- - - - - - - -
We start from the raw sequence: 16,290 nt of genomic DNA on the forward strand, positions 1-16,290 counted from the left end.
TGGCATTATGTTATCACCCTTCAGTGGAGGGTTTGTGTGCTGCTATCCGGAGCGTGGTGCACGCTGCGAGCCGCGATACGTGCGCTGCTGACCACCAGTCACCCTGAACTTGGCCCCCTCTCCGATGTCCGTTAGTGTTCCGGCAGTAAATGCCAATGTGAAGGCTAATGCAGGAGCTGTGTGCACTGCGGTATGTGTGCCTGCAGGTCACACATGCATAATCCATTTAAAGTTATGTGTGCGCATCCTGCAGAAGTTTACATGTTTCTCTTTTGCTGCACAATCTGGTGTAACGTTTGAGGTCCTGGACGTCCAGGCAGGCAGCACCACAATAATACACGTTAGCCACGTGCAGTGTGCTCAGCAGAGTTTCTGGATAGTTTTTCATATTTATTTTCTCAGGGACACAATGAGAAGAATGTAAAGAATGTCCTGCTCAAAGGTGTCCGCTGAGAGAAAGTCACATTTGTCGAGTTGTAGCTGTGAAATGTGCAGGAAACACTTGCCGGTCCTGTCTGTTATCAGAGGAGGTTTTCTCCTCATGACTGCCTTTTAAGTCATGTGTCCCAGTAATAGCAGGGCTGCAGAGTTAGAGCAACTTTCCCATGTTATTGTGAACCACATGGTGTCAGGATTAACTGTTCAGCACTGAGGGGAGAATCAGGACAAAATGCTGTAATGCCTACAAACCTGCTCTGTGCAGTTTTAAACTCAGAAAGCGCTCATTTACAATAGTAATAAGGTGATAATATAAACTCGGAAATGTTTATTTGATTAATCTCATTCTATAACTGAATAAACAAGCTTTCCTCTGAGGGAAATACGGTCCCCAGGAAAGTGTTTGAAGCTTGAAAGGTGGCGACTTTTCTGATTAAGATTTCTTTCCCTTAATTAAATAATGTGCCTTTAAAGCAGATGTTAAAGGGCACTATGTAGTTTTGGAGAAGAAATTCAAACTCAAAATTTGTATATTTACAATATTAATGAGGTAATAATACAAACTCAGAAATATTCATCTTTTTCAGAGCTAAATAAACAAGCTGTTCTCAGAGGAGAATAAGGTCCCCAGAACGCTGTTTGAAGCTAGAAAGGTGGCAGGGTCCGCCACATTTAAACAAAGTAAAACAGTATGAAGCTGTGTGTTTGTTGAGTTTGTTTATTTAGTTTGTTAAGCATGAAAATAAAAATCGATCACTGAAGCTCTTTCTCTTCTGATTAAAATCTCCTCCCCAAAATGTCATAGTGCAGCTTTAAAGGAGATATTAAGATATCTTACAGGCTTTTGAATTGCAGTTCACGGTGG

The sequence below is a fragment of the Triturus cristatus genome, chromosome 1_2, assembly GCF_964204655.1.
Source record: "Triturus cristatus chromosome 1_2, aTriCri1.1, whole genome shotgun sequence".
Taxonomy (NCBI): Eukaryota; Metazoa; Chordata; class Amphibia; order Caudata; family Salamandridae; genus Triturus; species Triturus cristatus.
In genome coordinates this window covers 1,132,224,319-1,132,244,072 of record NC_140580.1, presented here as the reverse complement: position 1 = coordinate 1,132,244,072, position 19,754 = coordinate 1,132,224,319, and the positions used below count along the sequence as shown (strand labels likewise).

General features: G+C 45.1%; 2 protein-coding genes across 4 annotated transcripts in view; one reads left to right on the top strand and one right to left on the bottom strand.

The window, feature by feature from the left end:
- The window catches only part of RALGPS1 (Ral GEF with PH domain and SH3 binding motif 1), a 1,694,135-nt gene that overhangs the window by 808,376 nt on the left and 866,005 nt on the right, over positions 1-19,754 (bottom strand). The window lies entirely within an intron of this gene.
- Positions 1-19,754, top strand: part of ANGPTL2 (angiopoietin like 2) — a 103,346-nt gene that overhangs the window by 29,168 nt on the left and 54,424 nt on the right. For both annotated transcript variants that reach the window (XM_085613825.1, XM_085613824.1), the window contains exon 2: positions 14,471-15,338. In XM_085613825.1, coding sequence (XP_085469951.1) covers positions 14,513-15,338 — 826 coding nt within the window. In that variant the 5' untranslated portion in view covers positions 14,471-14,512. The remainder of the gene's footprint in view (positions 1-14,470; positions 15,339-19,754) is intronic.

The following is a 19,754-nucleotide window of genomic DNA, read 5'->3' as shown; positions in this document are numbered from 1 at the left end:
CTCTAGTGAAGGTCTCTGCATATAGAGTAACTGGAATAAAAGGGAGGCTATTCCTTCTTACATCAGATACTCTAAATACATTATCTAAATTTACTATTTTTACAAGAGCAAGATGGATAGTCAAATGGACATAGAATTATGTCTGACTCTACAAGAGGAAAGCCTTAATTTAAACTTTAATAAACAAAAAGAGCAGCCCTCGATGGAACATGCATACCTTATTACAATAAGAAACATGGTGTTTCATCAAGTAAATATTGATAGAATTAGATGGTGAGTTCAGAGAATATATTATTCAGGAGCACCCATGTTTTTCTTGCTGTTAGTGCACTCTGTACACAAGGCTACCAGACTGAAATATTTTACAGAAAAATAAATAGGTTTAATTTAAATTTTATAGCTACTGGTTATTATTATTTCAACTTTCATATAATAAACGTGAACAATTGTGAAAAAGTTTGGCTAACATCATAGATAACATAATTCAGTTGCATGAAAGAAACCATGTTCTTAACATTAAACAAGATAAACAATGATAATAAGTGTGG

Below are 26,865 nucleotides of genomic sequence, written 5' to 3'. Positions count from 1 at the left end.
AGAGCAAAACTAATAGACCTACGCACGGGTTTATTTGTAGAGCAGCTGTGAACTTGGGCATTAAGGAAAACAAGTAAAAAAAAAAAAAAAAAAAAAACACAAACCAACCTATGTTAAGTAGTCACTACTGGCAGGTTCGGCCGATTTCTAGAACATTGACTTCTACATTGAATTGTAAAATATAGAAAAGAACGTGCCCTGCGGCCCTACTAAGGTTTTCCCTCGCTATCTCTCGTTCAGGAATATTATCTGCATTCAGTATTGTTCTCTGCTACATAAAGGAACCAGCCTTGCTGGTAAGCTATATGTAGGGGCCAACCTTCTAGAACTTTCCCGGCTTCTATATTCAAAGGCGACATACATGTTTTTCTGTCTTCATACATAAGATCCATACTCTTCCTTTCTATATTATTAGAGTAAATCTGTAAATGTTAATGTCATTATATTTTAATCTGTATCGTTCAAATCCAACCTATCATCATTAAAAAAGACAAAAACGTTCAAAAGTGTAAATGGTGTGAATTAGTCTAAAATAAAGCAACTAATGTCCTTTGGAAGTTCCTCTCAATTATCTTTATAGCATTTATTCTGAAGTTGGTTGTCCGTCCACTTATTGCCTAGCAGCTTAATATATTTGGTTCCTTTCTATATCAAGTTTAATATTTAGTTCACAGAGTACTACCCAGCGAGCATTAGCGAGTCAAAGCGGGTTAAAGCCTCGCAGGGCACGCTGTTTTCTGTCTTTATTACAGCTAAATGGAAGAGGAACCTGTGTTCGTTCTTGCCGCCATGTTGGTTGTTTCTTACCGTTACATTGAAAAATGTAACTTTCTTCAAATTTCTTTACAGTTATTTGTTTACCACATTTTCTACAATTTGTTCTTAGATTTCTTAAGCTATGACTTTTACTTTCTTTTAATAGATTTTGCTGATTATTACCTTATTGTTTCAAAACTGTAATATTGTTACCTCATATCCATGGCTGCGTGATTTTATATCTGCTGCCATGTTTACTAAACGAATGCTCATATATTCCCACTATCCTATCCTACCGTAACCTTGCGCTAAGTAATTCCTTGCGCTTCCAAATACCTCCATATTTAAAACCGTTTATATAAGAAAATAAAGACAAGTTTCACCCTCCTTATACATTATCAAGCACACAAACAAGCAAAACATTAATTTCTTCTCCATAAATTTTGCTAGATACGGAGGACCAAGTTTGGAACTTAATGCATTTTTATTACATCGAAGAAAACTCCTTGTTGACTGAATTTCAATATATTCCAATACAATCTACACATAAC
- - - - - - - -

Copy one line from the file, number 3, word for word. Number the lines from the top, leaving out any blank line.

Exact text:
The sequence below is a fragment of the Triturus cristatus genome, chromosome 1_2, assembly GCF_964204655.1.